Why is there so much talk about the competition?
How to build a competitive strategy, tips for analyzing your competition, how to attain a cost leadership position against your competitors and how to out-sell your competitors pervade the thinking of most business people.
The underlying strategic intent is to build barriers to competitive entry; erect a massive wall to prevent the hordes from entering your markets and taking your customers.
You have little real control over what they do. If they want to launch a new product, reduce their prices, introduce a new disruptive technology or enter one of your markets to compete with you, they will. And (unless you intend to fight their actions on legal, regulatory or ant-competitive grounds), you will have no choice but to deal with the challenges their actions pose.
All you can do is try to anticipate their actions and go on the offensive, or respond to them defensively when they happen.
Rather than devote copious amounts of resources, time and energy to issues we have little control over, we should focus on what we have SOME degree of control over.
Rather than build barriers to competitive entry, we should be concentrating on building barriers to customer exit.
This you DO have a degree of control over; you stand a better chance of creating the outcome you want than basing your actions on what your competition does.
Spend your time making it extremely difficult for your customers to leave given a choice they might be offered by a competitor.
Barrier to exit profile
What do barriers to customer exit look like?
The emphasis is on building relationships and creating personalized experiences for customers as opposed to pushing products and services at them with a one size fits all mentality.
What customers personally need is given priority over what the common needs of the broader mass market appear to be.
In addition, attention shifts to concentrate more on how people feel when they are engaged with the organization and not solely on the right product or service fit.
Every manager and executive ‘makes the call’—yes, a phone call!—to customers on a frequent basis to ensure they are being served with relevant and compelling solutions.
It’s an opportunity for the organization to get critiqued on their performance as well as receive suggestions for improvement.
The bottom line is the customer feels valued and respected and are less likely to be enamoured and attracted by a competitor’s value proposition.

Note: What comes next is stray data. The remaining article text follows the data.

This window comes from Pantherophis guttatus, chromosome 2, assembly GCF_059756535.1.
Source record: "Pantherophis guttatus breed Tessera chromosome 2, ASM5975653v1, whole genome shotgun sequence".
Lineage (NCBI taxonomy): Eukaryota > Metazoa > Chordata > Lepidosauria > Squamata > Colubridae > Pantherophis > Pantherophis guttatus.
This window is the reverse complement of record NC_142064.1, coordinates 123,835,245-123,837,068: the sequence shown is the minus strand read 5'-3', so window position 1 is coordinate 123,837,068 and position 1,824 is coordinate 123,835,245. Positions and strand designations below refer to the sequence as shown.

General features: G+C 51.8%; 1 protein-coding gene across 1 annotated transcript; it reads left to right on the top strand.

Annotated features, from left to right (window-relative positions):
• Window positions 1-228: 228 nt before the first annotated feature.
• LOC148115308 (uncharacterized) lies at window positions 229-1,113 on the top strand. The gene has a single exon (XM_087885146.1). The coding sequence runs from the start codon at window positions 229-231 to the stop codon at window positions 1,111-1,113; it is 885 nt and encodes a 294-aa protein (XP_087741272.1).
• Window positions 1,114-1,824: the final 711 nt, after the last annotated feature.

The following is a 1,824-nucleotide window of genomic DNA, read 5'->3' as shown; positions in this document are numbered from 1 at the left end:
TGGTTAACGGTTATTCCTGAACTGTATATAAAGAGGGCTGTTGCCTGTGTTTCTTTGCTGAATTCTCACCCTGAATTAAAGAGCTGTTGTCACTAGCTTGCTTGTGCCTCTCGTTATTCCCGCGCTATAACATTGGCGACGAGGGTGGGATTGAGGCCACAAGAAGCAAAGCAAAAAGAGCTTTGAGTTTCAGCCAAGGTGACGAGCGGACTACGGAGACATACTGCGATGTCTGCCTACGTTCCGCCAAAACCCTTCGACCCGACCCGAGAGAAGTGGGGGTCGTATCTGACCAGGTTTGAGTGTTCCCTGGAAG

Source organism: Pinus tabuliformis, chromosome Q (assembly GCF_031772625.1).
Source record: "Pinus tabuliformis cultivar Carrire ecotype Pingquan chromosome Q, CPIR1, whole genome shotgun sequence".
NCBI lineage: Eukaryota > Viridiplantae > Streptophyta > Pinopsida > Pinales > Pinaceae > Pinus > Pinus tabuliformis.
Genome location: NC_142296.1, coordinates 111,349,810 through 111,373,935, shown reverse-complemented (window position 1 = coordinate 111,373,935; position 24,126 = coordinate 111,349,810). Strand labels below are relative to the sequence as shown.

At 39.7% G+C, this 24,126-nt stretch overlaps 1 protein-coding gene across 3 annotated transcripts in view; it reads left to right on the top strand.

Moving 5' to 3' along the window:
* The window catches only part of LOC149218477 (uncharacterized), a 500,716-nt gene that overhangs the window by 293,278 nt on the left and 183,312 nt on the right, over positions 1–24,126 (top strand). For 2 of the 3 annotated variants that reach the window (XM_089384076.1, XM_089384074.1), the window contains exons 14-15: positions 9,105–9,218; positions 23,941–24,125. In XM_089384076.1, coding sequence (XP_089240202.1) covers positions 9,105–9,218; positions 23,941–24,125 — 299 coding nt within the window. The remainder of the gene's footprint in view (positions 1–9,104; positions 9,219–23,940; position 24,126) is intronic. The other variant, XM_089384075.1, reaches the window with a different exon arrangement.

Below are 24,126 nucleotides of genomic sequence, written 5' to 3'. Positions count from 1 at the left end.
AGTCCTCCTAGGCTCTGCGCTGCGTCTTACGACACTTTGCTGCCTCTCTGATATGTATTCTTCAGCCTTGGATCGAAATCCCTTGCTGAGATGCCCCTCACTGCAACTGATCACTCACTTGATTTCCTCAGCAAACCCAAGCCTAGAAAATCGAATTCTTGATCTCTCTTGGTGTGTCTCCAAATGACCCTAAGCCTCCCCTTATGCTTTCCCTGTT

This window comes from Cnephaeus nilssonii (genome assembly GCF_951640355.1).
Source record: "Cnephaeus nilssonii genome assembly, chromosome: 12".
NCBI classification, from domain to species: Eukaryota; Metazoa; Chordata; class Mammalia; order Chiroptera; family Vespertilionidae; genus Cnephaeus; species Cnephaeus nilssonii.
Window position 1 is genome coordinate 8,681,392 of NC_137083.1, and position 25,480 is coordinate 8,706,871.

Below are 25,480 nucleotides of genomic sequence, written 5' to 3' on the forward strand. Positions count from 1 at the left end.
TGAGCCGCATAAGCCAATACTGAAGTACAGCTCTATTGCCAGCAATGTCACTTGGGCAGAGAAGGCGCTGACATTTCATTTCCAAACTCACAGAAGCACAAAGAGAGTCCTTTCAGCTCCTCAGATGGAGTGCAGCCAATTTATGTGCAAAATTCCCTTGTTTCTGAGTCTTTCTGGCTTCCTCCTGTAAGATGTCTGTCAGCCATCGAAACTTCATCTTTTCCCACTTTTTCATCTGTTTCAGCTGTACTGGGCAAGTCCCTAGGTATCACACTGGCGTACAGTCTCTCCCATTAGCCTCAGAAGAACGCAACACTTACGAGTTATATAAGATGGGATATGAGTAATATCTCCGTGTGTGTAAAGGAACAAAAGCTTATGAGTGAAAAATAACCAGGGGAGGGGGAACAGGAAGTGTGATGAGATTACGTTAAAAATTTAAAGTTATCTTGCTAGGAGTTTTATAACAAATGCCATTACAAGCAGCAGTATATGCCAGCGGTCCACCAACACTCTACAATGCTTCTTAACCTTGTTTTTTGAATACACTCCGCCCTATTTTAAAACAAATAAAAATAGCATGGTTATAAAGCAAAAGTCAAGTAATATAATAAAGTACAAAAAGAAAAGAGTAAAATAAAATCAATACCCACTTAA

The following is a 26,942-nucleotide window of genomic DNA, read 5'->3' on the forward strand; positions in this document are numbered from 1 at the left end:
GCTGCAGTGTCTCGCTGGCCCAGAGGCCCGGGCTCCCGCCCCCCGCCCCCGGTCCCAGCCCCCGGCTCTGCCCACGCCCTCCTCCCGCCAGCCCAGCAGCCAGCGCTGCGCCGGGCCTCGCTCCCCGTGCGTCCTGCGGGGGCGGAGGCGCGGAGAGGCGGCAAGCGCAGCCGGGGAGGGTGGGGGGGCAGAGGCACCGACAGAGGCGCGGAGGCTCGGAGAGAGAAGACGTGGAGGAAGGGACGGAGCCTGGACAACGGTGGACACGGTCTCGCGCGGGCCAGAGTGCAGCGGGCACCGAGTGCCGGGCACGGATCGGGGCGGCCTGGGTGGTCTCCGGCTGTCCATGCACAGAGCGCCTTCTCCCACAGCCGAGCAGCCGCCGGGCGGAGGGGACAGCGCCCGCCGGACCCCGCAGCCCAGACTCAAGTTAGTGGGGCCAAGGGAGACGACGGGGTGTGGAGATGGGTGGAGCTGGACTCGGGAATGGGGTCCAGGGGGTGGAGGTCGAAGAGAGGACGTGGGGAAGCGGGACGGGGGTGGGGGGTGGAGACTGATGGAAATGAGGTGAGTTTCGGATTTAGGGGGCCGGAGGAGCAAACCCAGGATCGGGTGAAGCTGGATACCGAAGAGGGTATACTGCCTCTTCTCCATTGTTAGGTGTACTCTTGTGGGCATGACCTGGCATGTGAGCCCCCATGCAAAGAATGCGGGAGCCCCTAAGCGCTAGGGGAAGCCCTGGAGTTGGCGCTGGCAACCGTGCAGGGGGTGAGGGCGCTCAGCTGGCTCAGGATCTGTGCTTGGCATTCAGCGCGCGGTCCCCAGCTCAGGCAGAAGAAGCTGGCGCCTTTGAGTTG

Special offers and price promotions are proactively offered to loyal customers; they are not used solely as a tool to attract new customers as is more often the case in most organizations.
The marketing and sales roles are to be proactive with the customer and present these opportunities before that are made available to the broader base.
People are more loyal when they feel that they are special; getting the deal first will go a long way to shutting the ‘bad guys’ out.
Customer retention outranks new customer acquisition in terms of priority; the key success factor on the organization’s balanced scorecard is the rate of customer attrition.
It’s always incredibly satisfying to attract a new customer especially when it’s the result of a win from a competitor.
Teams love winning a competitive battle; it’s what makes their juices flow.
The issue is, however, that making your organization irresistible so that customers don’t want to leave can’t be done effectively when there is a strong push to get new customers.
The priority must be on retaining the existing customer base and trust that they will refer you and spread your word to others who will come over to your side — your loyal customers will drive new customers to you.
The policy system of the organization is built to serve customers not control them. Dumb rules are eliminated in favour of those that facilitate customer engagement.
No one is likely to stay loyal to an organization that is difficult to business with; internal rules that put customers through hoops and policies that make no sense other than to control what customers do as opposed to enable them to get their needs and wants satisfied.
Every employee in an organization has a critical role to be an advocate for the customer and find and fix the internal roadblocks—rules and policies—that annoy customers and make the engagement experience negative for the customer.
And given the inertia that presides in most organizations, to make meaningful change that favours the customer, everyone must take on an advocate role to fight their internal bureaucracy and stand up for the rights of the customer.
A HUGE barrier—ironically—to customers leaving is what you do when a mistake has been made and the customer has been screwed over.
Most organizations spend all their time on how to prevent mistakes from occurring (and that’s ok) but few if any have a strategy in place to deal with the situation when prevention goes awry and a colossal blunder happens (and it will).
The fact of the matter is that service blunders that are handled right actually enhance customer loyalty because of the ’impress’ factor.
If an organization responds to a service OOPS! in a way that surprises the customer and dazzles them, they WILL be impressed and they WILL think of the organization in a more positive way (compared to the blunder never happening in the first place).
Impress = Fix the blunder fast + surprise the customer with what they DON’T expect.
Build a barrier to customers leaving by admitting you’ll commit a blunder from time to time and have a plan to recover in an astonishing way when you do.
Going to war with the competition and focusing relentlessly on them may get the adrenalin flowing, but it does so at the expense of your loyalists who have been committed to you in the past and who need you to continue to give them good reasons to stay.